Wyoming LegendBy: Diana Palmer
A Wyoming rancher finds love where he least expects it in this heartwarming second-chance romance
Micah Torrance could use a helping hand. Between managing his expansive Wyoming ranch and caring for his willful little girl, Janey, Micah’s plate is more than full. Usually, it’s not in this cowboy’s nature to ask, but when beautiful Karina Carter offers her help, Micah can’t resist. With her sweet smile and her easy way with Janey, Micah wants to trust her. But he knows better than anyone that love only leads to heartbreak.
Champion ice-skater Karina Carter needs a fresh start while her body heals. Caring for little Janey is just temporary until she can get back on the ice—or so she keeps telling herself. But the longer she spends with this gorgeous single dad, the more drawn she is to him and the family they could share. Now if only she can convince him that she’s here to stay, this new life with him could be beyond her wildest dreams.
To my sweet editor, Patience, with love.
To my best friend, Ann, who rode on camels in Morocco and ate sushi in Osaka and sunbathed on the Mediterranean and toured Brussels and boated through the Amsterdam canals and sweltered in the Montana and Arizona heat to see historical places with me... Thanks for the memories, kid. It was a great ride. Thanks to our husbands, who refused to travel, we got to see the world. You were the best companion anybody ever asked for, and the best friend anybody could want. Love and hugs, Diana Palmer.
I’ve watched figure skating all my life, and loved it dearly. I had favorites. I named my heroine in this novel after two of them who were gold medalists: Katarina Witt and Irina Rodnina. It has been a privilege to watch such talented people on the ice, when my whole knowledge of skating was in roller rinks, where I went entirely too fast. I could skate forward and backward, do crossovers, almost anything you could do on roller skates. But I’m from Georgia and back in the ’50s there weren’t any ice rinks near me. Roller skating was all we had.
Nevertheless, I would have given a lot to have had the opportunity to put on ice skates and learn those beautiful moves that come from so much practice and pain. Skating is a big part of this novel, but it’s also about two people with tragic events in their pasts. It brings together an injured skater who’s afraid to get back on the ice, an embittered former skating coach who buys an ice rink in Catelow, Wyoming, near the big ranch where Karina gets work and a young girl who wants to skate but who has only her father’s cold and unpleasant fiancée to teach her.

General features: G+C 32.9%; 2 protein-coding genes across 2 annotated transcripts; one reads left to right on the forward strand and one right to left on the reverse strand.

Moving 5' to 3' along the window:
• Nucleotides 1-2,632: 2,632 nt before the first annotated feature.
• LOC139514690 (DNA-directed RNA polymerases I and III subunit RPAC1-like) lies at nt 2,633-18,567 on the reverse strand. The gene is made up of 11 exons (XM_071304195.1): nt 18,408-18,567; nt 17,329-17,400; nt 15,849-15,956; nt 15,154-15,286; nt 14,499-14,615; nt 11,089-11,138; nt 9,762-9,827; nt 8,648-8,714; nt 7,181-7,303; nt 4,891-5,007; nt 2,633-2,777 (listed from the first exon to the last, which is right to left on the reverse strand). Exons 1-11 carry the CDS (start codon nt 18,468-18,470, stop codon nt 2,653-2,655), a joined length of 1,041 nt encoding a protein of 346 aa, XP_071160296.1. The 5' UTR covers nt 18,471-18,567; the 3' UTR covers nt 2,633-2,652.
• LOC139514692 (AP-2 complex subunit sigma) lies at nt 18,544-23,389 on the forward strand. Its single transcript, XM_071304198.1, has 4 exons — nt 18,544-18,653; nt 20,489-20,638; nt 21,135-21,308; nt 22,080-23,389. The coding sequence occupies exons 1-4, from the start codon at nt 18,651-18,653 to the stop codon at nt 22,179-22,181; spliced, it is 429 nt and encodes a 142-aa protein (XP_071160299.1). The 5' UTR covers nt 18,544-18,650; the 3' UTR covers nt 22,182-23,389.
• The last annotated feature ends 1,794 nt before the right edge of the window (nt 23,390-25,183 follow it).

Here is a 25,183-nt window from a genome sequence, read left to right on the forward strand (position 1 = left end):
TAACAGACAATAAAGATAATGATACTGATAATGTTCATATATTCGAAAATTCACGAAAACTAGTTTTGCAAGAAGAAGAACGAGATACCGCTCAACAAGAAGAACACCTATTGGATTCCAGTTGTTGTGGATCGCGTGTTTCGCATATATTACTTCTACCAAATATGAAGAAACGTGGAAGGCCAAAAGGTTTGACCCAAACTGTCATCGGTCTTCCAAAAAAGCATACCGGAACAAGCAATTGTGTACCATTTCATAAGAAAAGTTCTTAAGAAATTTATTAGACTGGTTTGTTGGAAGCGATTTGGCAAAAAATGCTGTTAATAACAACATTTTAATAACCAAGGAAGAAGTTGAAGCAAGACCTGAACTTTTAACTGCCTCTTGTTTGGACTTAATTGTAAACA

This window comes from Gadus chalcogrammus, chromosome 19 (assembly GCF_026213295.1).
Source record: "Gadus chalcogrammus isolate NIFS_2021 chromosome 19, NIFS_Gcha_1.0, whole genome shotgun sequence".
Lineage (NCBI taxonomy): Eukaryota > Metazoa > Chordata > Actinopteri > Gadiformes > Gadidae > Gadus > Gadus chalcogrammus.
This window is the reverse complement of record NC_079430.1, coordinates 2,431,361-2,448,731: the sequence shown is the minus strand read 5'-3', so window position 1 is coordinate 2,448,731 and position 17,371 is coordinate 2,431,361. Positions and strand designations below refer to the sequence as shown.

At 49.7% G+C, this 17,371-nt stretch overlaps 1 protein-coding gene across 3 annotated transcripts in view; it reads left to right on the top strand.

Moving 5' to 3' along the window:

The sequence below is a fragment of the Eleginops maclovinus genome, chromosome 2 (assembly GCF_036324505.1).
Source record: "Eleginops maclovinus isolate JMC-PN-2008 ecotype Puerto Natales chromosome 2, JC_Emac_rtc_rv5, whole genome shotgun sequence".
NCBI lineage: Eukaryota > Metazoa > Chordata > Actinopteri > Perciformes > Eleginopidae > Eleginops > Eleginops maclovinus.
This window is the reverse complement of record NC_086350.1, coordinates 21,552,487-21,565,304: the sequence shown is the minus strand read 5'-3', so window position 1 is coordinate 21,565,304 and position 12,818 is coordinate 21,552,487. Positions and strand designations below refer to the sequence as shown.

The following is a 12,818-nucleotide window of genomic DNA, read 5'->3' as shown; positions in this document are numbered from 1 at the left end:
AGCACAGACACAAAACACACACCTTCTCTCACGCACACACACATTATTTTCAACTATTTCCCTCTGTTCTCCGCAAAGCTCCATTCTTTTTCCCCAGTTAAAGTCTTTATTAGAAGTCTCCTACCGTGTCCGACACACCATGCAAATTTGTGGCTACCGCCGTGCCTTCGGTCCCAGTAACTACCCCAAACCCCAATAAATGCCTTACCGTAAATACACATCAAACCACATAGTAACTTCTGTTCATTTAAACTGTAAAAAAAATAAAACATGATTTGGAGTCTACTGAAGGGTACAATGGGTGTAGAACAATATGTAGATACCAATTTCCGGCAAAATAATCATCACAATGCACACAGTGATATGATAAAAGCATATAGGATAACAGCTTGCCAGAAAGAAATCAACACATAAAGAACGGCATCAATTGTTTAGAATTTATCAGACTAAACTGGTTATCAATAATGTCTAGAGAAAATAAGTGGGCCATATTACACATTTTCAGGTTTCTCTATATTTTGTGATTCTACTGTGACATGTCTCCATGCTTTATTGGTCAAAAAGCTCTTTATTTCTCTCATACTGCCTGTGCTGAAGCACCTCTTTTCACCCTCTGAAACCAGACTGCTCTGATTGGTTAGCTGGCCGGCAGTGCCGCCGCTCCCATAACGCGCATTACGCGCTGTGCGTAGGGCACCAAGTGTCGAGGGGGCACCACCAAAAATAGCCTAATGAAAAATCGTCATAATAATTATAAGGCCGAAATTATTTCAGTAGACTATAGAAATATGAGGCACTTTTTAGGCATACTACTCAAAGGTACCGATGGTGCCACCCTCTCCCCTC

It has been an amazing story to tell. Along the way, I got a real education in ice skating and the difficulty that all contenders face when they start down the long road of training that leads eventually to nationals, world and Olympic competition. I had a ball writing this book. I hope you enjoy it.
SHE HEARD THE cheering of the crowd, as if it was close by. Lights flashing from dozens of cameras in the spectator stands. Music, beautiful music. The sound of her skates on the ice made smooth by the Zamboni. The perfect lifts and tosses by her partner as they soared toward the gold medal in the World Championships. The reviewing stand. The medal looped around her neck, the exultation as she faced the news media and shared her struggles and tragedies that had led her and her partner to the medal. Then, so soon after, the new tragedy that had put her in the hospital just days before they were to start training new programs for the National Championships and then, if their luck held, the Olympic Games. The hope of that Olympic gold medal in pairs figure skating, however, was already fading in the distance. Her hopes and dreams, crushed as the surgeon labored to reduce the damage in her ankle. Gone. All gone. Hopes and dreams of medals were lost like the dream that faded as she woke in her own bed, in her lonely apartment.
Karina Carter went to the kitchen to make coffee. It still felt awkward to walk without the cast and supporting boot she’d sported for five months. She had sports therapy for the break, which was healing. But her partner, Paul Maurice, was forced to practice with another skater, one not in her class. If the woman performed well, he would break up his partnership with Karina—with her permission, of course—and prepare for the Nationals. He and Karina had placed in the top tier at both the Grand Prix and the Four Continents events earlier in the year, which, added to the Worlds gold medal, would surely give them a spot on the Olympic team. It had been just after the last of the international competitions that the accident in training had happened.